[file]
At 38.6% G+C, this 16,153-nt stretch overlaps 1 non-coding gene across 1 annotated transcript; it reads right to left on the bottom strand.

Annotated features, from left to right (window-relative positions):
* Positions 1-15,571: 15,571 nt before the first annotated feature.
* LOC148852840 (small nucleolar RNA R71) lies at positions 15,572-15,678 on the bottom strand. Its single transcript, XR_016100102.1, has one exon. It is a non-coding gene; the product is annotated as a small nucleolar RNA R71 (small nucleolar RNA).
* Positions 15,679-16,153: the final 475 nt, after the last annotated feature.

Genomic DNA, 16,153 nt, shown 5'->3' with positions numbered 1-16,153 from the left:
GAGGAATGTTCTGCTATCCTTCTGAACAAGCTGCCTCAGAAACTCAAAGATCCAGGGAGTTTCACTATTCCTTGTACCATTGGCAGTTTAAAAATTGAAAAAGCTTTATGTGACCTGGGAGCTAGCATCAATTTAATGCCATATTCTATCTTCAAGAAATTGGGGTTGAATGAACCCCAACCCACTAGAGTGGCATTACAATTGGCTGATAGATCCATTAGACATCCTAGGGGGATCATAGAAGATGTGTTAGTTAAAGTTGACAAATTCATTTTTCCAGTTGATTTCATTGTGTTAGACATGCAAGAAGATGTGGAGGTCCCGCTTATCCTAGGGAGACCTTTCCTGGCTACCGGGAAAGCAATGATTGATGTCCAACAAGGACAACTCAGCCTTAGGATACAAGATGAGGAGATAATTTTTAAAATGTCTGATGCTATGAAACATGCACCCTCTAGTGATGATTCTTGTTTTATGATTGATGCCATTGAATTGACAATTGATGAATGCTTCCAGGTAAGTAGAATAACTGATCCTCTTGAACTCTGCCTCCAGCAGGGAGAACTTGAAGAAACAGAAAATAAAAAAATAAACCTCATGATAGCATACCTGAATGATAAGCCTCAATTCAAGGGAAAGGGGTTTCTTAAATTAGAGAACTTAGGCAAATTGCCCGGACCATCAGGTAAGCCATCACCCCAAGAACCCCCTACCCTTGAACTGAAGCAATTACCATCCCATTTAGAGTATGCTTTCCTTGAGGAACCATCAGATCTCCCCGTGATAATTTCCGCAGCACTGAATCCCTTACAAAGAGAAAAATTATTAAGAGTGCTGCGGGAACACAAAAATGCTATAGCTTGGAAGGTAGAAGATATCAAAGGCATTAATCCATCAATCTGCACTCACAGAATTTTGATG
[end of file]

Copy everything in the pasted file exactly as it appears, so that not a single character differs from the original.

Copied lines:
At 38.6% G+C, this 16,153-nt stretch overlaps 1 non-coding gene across 1 annotated transcript; it reads right to left on the bottom strand.

Annotated features, from left to right (window-relative positions):
* Positions 1-15,571: 15,571 nt before the first annotated feature.
* LOC148852840 (small nucleolar RNA R71) lies at positions 15,572-15,678 on the bottom strand. Its single transcript, XR_016100102.1, has one exon. It is a non-coding gene; the product is annotated as a small nucleolar RNA R71 (small nucleolar RNA).
* Positions 15,679-16,153: the final 475 nt, after the last annotated feature.

Genomic DNA, 16,153 nt, shown 5'->3' with positions numbered 1-16,153 from the left:
GAGGAATGTTCTGCTATCCTTCTGAACAAGCTGCCTCAGAAACTCAAAGATCCAGGGAGTTTCACTATTCCTTGTACCATTGGCAGTTTAAAAATTGAAAAAGCTTTATGTGACCTGGGAGCTAGCATCAATTTAATGCCATATTCTATCTTCAAGAAATTGGGGTTGAATGAACCCCAACCCACTAGAGTGGCATTACAATTGGCTGATAGATCCATTAGACATCCTAGGGGGATCATAGAAGATGTGTTAGTTAAAGTTGACAAATTCATTTTTCCAGTTGATTTCATTGTGTTAGACATGCAAGAAGATGTGGAGGTCCCGCTTATCCTAGGGAGACCTTTCCTGGCTACCGGGAAAGCAATGATTGATGTCCAACAAGGACAACTCAGCCTTAGGATACAAGATGAGGAGATAATTTTTAAAATGTCTGATGCTATGAAACATGCACCCTCTAGTGATGATTCTTGTTTTATGATTGATGCCATTGAATTGACAATTGATGAATGCTTCCAGGTAAGTAGAATAACTGATCCTCTTGAACTCTGCCTCCAGCAGGGAGAACTTGAAGAAACAGAAAATAAAAAAATAAACCTCATGATAGCATACCTGAATGATAAGCCTCAATTCAAGGGAAAGGGGTTTCTTAAATTAGAGAACTTAGGCAAATTGCCCGGACCATCAGGTAAGCCATCACCCCAAGAACCCCCTACCCTTGAACTGAAGCAATTACCATCCCATTTAGAGTATGCTTTCCTTGAGGAACCATCAGATCTCCCCGTGATAATTTCCGCAGCACTGAATCCCTTACAAAGAGAAAAATTATTAAGAGTGCTGCGGGAACACAAAAATGCTATAGCTTGGAAGGTAGAAGATATCAAAGGCATTAATCCATCAATCTGCACTCACAGAATTTTGATG